The Duet feature allows a user to feature their video alongside another user’s video in a split-screen – typically used for singing duets. This feature, however, opens up many other possibilities for interactions between brand and user, like having a conversation, finishing each other’s sentences or high fiving.
DJ Khaled, who is now an official partner of TikTok, played off his ‘Chief Motivational Officer’ brand persona by recording himself looking off-camera as if talking to someone, and paying compliments. Using the hashtag #CatchTheseBlessings, users were invited to upload videos using the duet feature to record themselves beside DJ Khaled, reacting to what he’s saying.
The React Feature allows users to film their reaction, which is overlaid in a small window on top of the video being reacted to. Brands can use this feature to invite users to react to their content. Alternatively, brands can increase engagement and foster relationships with users by reacting to the videos that users submit as part of a campaign.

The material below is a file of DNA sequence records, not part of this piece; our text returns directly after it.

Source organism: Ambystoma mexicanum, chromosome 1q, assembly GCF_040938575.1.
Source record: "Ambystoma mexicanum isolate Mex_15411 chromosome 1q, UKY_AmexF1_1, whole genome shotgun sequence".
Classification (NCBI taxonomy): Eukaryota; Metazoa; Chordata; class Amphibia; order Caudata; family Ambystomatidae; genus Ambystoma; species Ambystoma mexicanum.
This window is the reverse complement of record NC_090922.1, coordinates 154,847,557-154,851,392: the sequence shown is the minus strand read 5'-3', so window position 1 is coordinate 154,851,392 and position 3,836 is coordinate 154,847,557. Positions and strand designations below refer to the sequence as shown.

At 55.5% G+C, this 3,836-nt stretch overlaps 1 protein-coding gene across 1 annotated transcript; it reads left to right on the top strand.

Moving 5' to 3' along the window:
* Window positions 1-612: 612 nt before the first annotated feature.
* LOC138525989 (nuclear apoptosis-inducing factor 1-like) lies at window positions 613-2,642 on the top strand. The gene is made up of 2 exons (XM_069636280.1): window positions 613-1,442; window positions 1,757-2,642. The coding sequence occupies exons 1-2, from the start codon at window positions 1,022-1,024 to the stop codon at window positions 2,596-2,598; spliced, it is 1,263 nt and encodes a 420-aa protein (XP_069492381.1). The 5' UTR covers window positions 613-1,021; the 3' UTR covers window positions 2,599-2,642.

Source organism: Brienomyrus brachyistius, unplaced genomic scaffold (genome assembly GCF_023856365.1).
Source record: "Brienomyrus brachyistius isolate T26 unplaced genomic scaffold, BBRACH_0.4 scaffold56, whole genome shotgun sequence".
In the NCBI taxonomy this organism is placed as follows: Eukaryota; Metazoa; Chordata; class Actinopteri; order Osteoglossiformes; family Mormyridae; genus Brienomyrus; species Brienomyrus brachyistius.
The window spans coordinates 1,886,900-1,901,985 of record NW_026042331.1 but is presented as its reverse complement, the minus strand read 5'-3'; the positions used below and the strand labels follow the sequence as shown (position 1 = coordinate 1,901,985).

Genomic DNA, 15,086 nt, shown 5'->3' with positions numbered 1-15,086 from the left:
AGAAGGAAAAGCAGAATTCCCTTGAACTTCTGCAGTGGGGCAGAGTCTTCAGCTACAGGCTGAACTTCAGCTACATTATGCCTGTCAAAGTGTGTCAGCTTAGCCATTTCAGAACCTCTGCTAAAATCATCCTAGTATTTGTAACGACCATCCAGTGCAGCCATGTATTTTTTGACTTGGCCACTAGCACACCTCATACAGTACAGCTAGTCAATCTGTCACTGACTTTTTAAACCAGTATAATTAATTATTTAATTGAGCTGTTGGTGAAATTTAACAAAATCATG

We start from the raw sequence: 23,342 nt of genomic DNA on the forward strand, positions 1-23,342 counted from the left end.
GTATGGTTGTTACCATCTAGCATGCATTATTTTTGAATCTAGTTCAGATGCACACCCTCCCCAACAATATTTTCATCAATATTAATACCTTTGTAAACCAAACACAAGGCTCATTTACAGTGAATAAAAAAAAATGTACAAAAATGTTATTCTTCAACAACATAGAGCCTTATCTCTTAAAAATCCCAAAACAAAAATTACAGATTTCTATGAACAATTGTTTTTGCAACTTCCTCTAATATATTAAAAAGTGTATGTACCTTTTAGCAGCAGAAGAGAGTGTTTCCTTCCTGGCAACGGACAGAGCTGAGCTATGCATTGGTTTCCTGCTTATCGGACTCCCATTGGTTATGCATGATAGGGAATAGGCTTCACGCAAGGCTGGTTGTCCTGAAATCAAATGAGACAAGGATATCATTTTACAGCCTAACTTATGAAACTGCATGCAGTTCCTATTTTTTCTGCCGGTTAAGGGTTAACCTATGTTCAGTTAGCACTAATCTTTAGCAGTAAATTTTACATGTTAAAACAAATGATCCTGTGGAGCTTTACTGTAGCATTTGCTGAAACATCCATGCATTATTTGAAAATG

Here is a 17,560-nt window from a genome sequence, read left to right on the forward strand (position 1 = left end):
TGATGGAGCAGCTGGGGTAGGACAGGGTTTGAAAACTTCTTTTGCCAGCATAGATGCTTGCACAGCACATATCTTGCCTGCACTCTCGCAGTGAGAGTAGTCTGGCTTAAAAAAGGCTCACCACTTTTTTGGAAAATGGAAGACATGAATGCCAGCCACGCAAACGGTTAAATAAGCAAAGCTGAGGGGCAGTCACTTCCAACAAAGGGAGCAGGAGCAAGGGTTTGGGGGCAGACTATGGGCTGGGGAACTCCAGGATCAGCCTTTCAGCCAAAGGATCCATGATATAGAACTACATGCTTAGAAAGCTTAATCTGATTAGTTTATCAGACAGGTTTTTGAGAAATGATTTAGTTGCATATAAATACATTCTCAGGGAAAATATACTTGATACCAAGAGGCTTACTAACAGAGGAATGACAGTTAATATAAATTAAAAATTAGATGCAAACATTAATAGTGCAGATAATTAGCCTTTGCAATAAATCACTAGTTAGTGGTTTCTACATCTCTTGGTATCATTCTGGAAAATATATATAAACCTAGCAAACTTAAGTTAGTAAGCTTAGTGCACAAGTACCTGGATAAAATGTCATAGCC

Three Tips for Success
For brands wanting to get on board the TikTok train, there are a few important things to consider to be successful.
- Because of the app’s young audience, TikTok is best for brands that offer relevance to its users’ interests, such as fashion, food, travel, retail and music. Brands that are about anything more serious are best sticking to other social platforms.
- TikTok should be used more as a tool to build brand awareness and engagement – not push sales. Brands need to align themselves with the nature of the app, which is about connecting and engaging with each other in creative ways. Also, with the app still being new to paid advertising, users don’t want to feel like they’re being sold to.
- Create content in the same way and style that users do. Using the app incorrectly could make your brand stick out like a sore thumb, leaving potential customers put off by your content and disengage with your brand. As a mobile-first app, TikTok is about creating authentic, in the moment content – not over-stylised and heavily commercial ads.